I'm trying to parse that as a question with an answer and failing.

We Bannerspanglers refer to that as a "joke". I think there's a Wikipedia article on them, too.
posted by Marisa Stole the Precious Thing at 2:17 PM on May 18, 2009


right here in this thread you've met with three Canadians (the Arrogant Worms) who were pretty explicit about it

They are a comedy band. This is like taking your musical history advice from Peter Schickele.

Typical Canadian English usage (and really, typical English usage from anywhere) does not consider people from outside the U.S. to be "Americans" unless otherwise specified.
posted by oaf at 2:18 PM on May 18, 2009


A whole lot of these countries consider themselves "American" countries. And they don't mean "United States American" when they say that.

Whoa we should by them a Metafilter account.
posted by nola at 2:29 PM on May 18, 2009 [1 favorite]


Allow me to explain the non-ambiguous and grammatically correct expression "hemispherically conscious."

Are you referring to the distinction between the Western Hemisphere—which includes (among other areas) all of Portugal, Iceland, Ireland, Morocco, Senegal, The Gambia, Guinea-Bissau, Guinea, Sierra Leone, Liberia, and Côte d'Ivoire; and parts of Russia, Ghana, Burkina Faso, Mali, Algeria, Spain, France, and the United Kingdom—and the Eastern Hemisphere, which includes part of the United States of America?

Good to see that's an unambiguous term, then.
posted by DevilsAdvocate at 2:39 PM on May 18, 2009 [1 favorite]


When I lived in England I commonly found English people who used the word "America" to mean "English-speaking North America", that is, Canada+USA. As in, "I'd like to go to America because I hear New York and Montreal are great cities". Simultaneously, they would use "American" to mean "USian". I don't know any Canadians who don't commonly use "American" to mean "USian". I think the issue here is much more with 'America' than it is with "American".

Look you may not know that saying Bob's sister is a whore will piss him off, but trust me it'll piss Bob off.

Actually, it is nothing like that at all. USian is an ostensibly neutral neologism. "Whore" is an ancient and cross-cultural insult.

It is more like calling Bob's sister a womyn versus a woman - if it pisses Bob off, it casts more light on Bob and his motivations for the linguistic status quo than it does on me, or on his sister. Do you really read "USian" and hear the equivalent of "whore"? Because if you do, maybe you want to be thinking about that some.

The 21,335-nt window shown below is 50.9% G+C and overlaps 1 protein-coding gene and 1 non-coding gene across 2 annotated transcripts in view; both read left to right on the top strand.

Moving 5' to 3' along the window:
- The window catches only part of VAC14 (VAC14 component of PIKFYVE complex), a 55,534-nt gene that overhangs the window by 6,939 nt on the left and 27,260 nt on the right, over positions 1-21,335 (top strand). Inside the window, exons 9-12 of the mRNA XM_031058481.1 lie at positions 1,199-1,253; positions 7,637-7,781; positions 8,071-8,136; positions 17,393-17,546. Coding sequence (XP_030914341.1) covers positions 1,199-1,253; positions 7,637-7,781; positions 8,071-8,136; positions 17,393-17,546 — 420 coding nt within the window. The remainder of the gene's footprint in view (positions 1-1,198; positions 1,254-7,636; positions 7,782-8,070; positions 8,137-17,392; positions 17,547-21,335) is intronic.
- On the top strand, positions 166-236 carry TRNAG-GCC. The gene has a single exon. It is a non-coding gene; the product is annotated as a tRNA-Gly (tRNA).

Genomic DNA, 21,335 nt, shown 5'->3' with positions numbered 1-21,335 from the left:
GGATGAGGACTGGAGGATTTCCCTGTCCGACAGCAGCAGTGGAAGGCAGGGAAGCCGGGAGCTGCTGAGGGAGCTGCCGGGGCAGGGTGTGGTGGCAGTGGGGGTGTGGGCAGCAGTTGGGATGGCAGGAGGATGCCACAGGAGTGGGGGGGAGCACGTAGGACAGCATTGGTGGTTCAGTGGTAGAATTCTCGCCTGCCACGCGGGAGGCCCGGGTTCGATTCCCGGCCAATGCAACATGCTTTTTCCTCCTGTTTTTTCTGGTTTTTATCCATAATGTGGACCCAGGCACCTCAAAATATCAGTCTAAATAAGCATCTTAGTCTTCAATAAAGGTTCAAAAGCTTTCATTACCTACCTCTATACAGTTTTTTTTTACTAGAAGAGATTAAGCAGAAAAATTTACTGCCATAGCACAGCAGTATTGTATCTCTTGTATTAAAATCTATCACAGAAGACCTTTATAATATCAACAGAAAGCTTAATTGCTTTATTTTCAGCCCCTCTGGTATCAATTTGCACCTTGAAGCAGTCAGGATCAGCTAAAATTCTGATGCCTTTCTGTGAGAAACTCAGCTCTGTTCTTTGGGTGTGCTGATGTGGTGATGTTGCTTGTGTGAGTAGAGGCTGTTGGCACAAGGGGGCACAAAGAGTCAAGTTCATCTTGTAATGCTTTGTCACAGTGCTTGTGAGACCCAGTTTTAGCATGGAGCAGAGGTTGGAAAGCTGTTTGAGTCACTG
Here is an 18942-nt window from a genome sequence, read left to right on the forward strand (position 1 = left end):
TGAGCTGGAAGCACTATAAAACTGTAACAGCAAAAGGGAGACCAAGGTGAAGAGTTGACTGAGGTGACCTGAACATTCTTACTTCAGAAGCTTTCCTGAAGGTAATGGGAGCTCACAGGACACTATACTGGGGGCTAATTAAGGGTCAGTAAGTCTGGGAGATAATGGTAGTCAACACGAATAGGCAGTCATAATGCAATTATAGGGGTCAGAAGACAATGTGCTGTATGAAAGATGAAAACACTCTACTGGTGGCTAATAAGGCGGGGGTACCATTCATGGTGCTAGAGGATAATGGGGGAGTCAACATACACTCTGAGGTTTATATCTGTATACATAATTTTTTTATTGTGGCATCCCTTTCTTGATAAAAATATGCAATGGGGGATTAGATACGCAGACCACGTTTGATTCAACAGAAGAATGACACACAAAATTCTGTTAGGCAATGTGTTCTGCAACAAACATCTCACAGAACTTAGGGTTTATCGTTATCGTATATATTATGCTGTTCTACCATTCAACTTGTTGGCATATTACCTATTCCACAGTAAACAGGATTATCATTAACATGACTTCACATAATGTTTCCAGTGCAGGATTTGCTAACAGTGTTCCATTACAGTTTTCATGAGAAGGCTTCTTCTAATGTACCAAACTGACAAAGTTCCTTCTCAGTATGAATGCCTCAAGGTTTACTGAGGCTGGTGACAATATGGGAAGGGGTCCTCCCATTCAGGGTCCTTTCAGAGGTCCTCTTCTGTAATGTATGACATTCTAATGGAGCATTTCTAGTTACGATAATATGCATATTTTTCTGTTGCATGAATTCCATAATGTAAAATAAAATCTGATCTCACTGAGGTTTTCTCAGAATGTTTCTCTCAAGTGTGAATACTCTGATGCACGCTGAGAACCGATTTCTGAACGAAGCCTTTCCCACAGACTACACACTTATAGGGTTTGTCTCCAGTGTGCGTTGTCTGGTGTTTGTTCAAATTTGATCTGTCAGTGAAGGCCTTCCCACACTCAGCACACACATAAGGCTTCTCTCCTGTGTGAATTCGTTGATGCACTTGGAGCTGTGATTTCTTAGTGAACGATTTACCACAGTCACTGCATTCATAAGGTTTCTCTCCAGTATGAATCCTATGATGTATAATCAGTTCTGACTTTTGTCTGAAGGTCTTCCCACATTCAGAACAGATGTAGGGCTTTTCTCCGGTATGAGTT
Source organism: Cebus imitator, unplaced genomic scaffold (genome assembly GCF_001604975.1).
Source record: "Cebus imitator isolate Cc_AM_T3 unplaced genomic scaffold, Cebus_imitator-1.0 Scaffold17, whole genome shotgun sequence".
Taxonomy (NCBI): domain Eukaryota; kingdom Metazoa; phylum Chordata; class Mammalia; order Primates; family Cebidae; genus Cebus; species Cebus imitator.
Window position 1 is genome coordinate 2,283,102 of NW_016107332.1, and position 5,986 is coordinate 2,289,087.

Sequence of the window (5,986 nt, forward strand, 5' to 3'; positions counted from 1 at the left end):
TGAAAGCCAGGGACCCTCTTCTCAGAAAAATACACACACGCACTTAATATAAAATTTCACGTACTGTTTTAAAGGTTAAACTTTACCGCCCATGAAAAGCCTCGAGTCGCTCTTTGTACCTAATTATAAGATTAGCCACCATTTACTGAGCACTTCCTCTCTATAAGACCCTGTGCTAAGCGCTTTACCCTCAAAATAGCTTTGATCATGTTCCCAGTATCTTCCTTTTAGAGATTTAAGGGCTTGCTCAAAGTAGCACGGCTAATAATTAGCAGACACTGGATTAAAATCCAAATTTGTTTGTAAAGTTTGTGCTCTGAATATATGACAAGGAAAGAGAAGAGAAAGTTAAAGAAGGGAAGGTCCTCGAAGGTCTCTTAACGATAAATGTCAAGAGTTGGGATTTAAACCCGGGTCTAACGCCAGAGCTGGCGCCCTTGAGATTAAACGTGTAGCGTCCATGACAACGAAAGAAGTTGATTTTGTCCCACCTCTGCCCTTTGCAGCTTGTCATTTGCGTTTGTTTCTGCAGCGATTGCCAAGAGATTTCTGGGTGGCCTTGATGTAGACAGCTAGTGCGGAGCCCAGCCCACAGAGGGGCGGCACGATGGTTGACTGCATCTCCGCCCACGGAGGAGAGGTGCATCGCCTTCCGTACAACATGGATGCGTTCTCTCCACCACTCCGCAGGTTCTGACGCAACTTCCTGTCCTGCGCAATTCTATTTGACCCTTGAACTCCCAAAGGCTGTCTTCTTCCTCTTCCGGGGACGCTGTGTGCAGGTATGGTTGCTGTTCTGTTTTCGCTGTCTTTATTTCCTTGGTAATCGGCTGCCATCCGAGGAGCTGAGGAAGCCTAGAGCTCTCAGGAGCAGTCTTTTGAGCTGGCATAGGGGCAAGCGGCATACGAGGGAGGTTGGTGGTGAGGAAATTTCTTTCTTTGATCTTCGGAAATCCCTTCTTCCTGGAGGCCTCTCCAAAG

posted by Rumple at 3:12 PM on May 18, 2009 [1 favorite]


Sure boss, what ever you say.
posted by nola at 3:23 PM on May 18, 2009


if it pisses Bob off, it casts more light on Bob and his motivations for the linguistic status quo than it does on me

Maybe. But you're losing sight of the fact that what's at issue in that particular analogy isn't the fact that "whore" or "womyn" pisses off Bob, or why, but rather that you knew it would piss him off and chose to say it anyway.
posted by cribcage at 3:32 PM on May 18, 2009


Other than it being a neologism, why, exactly, do people object to "USian"? Seriously.
posted by Rumple at 3:55 PM on May 18, 2009


I'm going to show how smart I am, by being less clear and harder to understand.
posted by nola at 3:59 PM on May 18, 2009


Other than it being a neologism, why, exactly, do people object to "USian"?

You mean in addition to all the reasons that have already been mentioned in this thread? OK, if those aren't enough, here's another one: Because applying an adjectival ending to an initialism is just ugly. Which sounds better: "a United Nations taskforce" or "a UNian taskforce?"
posted by DevilsAdvocate at 4:06 PM on May 18, 2009 [1 favorite]


You mean in addition to all the reasons that have already been mentioned in this thread?

You know, I've been keeping up with the thread and I just scanned it again and I still have not seen any argument against it other than of the neologism variety (and I include your "initialism" and nola's "less clear" objections in that category -- neologisms are always less clear and may even be perceived as ugly, at first). Yet, there seem to be emotional arguments for and against this term. I can get the arguments for using it, but I am curious why it touches a nerve in the "against" school of thought. Isn't it completely harmless? If there is a non-neologistic reason upthread then could you point it out. (unless you are playing DevilsAdvocate, of course).
posted by Rumple at 4:14 PM on May 18, 2009


I hate "USian" because it's not a real word and I can't parse how to pronounce it. And really, it's a distinction that (in English) doesn't need to be made. We know who you mean. No one is going to be confused about who you're muttering about when you say "Americans."

But if we really, REALLY need a different word for clarity's sake, I'm all for "Bannerspangler."

If we need a different word because somebody's panties are in a bunch about Bannerspanglery imperialism, well, eff y'all. We may be a bunch of dicks, but we've got nothing on the British, Spanish, Portuguese, Dutch, and Roman Empires in terms of "world conquering" and while we're despoiling the Middle East, we've yet to launch a formal crusade. I think you can probably come up with a better way to express your frustration with the ridonkulous choices our government has made than by creating bullshit words.

(Or maybe not.)

Also: You think YOU'RE pissed off about some of the crap our government has done? Try living here! This whole thing has gone to hell in an oversized Costco handbasket!